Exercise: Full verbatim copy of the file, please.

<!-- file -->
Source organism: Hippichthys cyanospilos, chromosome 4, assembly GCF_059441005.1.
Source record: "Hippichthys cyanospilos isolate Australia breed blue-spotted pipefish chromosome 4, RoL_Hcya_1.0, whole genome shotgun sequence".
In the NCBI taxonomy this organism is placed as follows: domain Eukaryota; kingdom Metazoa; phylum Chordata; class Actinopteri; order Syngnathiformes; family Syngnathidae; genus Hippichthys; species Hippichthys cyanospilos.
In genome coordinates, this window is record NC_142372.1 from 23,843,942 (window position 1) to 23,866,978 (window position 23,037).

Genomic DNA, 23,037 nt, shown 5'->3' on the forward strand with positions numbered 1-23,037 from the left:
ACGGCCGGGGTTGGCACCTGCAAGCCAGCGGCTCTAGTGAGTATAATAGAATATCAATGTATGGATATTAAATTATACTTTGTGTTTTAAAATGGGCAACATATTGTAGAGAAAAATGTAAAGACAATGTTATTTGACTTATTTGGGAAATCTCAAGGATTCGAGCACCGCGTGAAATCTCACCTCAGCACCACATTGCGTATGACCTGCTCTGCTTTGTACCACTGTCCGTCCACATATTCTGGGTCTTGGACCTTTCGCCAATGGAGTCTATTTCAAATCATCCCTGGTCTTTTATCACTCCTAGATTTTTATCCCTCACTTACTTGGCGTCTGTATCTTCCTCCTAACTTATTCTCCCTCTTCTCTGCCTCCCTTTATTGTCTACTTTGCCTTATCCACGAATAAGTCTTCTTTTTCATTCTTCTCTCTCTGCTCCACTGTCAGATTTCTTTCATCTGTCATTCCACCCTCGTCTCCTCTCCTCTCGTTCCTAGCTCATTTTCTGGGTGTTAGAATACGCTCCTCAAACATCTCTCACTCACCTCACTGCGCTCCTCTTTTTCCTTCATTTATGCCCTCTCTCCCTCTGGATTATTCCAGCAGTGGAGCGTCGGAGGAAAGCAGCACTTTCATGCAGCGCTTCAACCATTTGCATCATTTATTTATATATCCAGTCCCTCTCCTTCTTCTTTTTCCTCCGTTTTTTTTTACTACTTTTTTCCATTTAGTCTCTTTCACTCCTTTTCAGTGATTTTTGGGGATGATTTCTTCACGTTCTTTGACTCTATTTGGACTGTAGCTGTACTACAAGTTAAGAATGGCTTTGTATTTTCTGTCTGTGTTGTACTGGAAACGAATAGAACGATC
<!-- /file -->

Source organism: Hippichthys cyanospilos, chromosome 4, assembly GCF_059441005.1.
Source record: "Hippichthys cyanospilos isolate Australia breed blue-spotted pipefish chromosome 4, RoL_Hcya_1.0, whole genome shotgun sequence".
In the NCBI taxonomy this organism is placed as follows: domain Eukaryota; kingdom Metazoa; phylum Chordata; class Actinopteri; order Syngnathiformes; family Syngnathidae; genus Hippichthys; species Hippichthys cyanospilos.
In genome coordinates, this window is record NC_142372.1 from 23,843,942 (window position 1) to 23,866,978 (window position 23,037).

Genomic DNA, 23,037 nt, shown 5'->3' on the forward strand with positions numbered 1-23,037 from the left:
ACGGCCGGGGTTGGCACCTGCAAGCCAGCGGCTCTAGTGAGTATAATAGAATATCAATGTATGGATATTAAATTATACTTTGTGTTTTAAAATGGGCAACATATTGTAGAGAAAAATGTAAAGACAATGTTATTTGACTTATTTGGGAAATCTCAAGGATTCGAGCACCGCGTGAAATCTCACCTCAGCACCACATTGCGTATGACCTGCTCTGCTTTGTACCACTGTCCGTCCACATATTCTGGGTCTTGGACCTTTCGCCAATGGAGTCTATTTCAAATCATCCCTGGTCTTTTATCACTCCTAGATTTTTATCCCTCACTTACTTGGCGTCTGTATCTTCCTCCTAACTTATTCTCCCTCTTCTCTGCCTCCCTTTATTGTCTACTTTGCCTTATCCACGAATAAGTCTTCTTTTTCATTCTTCTCTCTCTGCTCCACTGTCAGATTTCTTTCATCTGTCATTCCACCCTCGTCTCCTCTCCTCTCGTTCCTAGCTCATTTTCTGGGTGTTAGAATACGCTCCTCAAACATCTCTCACTCACCTCACTGCGCTCCTCTTTTTCCTTCATTTATGCCCTCTCTCCCTCTGGATTATTCCAGCAGTGGAGCGTCGGAGGAAAGCAGCACTTTCATGCAGCGCTTCAACCATTTGCATCATTTATTTATATATCCAGTCCCTCTCCTTCTTCTTTTTCCTCCGTTTTTTTTTACTACTTTTTTCCATTTAGTCTCTTTCACTCCTTTTCAGTGATTTTTGGGGATGATTTCTTCACGTTCTTTGACTCTATTTGGACTGTAGCTGTACTACAAGTTAAGAATGGCTTTGTATTTTCTGTCTGTGTTGTACTGGAAACGAATAGAACGATC